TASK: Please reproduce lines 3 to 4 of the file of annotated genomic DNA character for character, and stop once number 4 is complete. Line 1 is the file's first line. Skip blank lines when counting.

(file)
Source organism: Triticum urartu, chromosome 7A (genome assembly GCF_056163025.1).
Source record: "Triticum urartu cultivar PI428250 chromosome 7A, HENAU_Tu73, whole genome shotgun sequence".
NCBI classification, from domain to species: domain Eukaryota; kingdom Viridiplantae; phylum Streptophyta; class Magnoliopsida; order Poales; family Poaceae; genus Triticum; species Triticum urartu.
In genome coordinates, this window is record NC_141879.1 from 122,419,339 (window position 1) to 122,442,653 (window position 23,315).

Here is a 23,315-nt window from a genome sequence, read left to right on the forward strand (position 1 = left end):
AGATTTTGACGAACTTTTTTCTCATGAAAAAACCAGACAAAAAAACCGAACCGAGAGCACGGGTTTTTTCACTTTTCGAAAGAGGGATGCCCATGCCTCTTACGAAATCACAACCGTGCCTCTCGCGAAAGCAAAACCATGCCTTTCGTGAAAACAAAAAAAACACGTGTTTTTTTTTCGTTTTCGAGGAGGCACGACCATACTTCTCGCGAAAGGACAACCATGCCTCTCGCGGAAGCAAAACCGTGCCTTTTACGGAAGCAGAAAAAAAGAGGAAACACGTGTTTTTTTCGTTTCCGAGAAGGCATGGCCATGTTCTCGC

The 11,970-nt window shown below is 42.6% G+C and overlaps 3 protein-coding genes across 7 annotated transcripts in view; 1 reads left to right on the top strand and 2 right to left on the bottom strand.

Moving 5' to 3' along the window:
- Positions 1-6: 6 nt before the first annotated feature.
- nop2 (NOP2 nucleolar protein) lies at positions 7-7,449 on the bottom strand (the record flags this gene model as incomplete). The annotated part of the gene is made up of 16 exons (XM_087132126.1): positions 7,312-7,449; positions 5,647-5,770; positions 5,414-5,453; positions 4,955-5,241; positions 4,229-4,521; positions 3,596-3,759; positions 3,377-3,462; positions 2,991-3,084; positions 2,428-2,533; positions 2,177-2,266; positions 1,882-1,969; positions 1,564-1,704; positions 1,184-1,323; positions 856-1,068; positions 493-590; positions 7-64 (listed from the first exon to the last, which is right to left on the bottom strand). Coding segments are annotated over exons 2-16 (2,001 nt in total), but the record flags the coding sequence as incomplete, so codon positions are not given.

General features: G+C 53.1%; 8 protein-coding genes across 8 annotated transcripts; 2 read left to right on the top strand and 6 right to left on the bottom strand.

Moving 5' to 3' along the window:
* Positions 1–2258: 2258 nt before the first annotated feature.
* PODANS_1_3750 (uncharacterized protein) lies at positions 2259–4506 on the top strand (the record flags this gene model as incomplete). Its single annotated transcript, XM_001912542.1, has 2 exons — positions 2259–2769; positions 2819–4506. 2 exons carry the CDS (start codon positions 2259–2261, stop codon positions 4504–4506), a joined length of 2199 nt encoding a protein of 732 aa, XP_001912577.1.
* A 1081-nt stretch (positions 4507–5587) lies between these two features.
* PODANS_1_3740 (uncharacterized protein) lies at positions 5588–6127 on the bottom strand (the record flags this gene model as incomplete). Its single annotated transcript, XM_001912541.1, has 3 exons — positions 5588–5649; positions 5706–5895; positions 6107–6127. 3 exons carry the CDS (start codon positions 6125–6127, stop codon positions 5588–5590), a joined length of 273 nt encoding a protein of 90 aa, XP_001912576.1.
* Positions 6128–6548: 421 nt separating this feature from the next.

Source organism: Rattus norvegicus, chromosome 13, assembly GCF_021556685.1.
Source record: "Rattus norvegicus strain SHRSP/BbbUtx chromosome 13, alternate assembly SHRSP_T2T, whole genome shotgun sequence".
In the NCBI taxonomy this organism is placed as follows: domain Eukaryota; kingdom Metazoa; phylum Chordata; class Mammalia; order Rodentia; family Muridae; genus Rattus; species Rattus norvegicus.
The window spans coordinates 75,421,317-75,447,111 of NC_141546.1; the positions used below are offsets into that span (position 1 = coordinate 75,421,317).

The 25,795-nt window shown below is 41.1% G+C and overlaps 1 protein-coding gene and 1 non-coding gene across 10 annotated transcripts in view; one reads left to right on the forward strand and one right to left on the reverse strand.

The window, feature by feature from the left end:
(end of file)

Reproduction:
NCBI classification, from domain to species: domain Eukaryota; kingdom Viridiplantae; phylum Streptophyta; class Magnoliopsida; order Poales; family Poaceae; genus Triticum; species Triticum urartu.
In genome coordinates, this window is record NC_141879.1 from 122,419,339 (window position 1) to 122,442,653 (window position 23,315).